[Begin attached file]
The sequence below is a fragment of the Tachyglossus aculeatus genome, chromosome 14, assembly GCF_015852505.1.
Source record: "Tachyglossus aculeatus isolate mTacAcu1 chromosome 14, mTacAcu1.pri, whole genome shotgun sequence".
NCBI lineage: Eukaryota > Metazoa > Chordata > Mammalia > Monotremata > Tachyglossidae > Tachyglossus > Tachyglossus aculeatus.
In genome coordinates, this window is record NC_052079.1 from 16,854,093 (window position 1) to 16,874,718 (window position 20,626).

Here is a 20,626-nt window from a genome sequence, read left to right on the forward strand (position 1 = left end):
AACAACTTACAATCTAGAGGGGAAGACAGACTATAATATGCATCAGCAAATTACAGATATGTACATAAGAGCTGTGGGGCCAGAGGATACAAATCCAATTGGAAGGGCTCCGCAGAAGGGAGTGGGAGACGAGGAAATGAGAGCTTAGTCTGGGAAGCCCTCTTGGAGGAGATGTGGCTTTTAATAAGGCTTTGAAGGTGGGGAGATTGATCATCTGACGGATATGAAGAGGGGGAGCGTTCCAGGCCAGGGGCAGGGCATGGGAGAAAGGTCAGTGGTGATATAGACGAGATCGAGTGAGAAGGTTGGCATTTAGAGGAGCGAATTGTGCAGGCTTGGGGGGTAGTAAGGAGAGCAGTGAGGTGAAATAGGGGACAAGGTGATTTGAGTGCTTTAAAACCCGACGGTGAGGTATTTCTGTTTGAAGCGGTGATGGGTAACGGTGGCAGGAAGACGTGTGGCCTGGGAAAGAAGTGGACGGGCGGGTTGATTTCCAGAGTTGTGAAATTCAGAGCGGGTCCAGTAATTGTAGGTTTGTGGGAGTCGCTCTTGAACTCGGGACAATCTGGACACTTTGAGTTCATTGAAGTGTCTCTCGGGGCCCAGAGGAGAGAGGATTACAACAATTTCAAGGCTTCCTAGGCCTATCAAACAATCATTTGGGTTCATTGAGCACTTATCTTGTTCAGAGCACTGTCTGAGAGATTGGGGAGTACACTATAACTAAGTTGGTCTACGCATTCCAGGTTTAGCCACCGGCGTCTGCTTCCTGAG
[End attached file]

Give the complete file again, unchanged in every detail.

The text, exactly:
The sequence below is a fragment of the Tachyglossus aculeatus genome, chromosome 14, assembly GCF_015852505.1.
Source record: "Tachyglossus aculeatus isolate mTacAcu1 chromosome 14, mTacAcu1.pri, whole genome shotgun sequence".
NCBI lineage: Eukaryota > Metazoa > Chordata > Mammalia > Monotremata > Tachyglossidae > Tachyglossus > Tachyglossus aculeatus.
In genome coordinates, this window is record NC_052079.1 from 16,854,093 (window position 1) to 16,874,718 (window position 20,626).

Here is a 20,626-nt window from a genome sequence, read left to right on the forward strand (position 1 = left end):
AACAACTTACAATCTAGAGGGGAAGACAGACTATAATATGCATCAGCAAATTACAGATATGTACATAAGAGCTGTGGGGCCAGAGGATACAAATCCAATTGGAAGGGCTCCGCAGAAGGGAGTGGGAGACGAGGAAATGAGAGCTTAGTCTGGGAAGCCCTCTTGGAGGAGATGTGGCTTTTAATAAGGCTTTGAAGGTGGGGAGATTGATCATCTGACGGATATGAAGAGGGGGAGCGTTCCAGGCCAGGGGCAGGGCATGGGAGAAAGGTCAGTGGTGATATAGACGAGATCGAGTGAGAAGGTTGGCATTTAGAGGAGCGAATTGTGCAGGCTTGGGGGGTAGTAAGGAGAGCAGTGAGGTGAAATAGGGGACAAGGTGATTTGAGTGCTTTAAAACCCGACGGTGAGGTATTTCTGTTTGAAGCGGTGATGGGTAACGGTGGCAGGAAGACGTGTGGCCTGGGAAAGAAGTGGACGGGCGGGTTGATTTCCAGAGTTGTGAAATTCAGAGCGGGTCCAGTAATTGTAGGTTTGTGGGAGTCGCTCTTGAACTCGGGACAATCTGGACACTTTGAGTTCATTGAAGTGTCTCTCGGGGCCCAGAGGAGAGAGGATTACAACAATTTCAAGGCTTCCTAGGCCTATCAAACAATCATTTGGGTTCATTGAGCACTTATCTTGTTCAGAGCACTGTCTGAGAGATTGGGGAGTACACTATAACTAAGTTGGTCTACGCATTCCAGGTTTAGCCACCGGCGTCTGCTTCCTGAG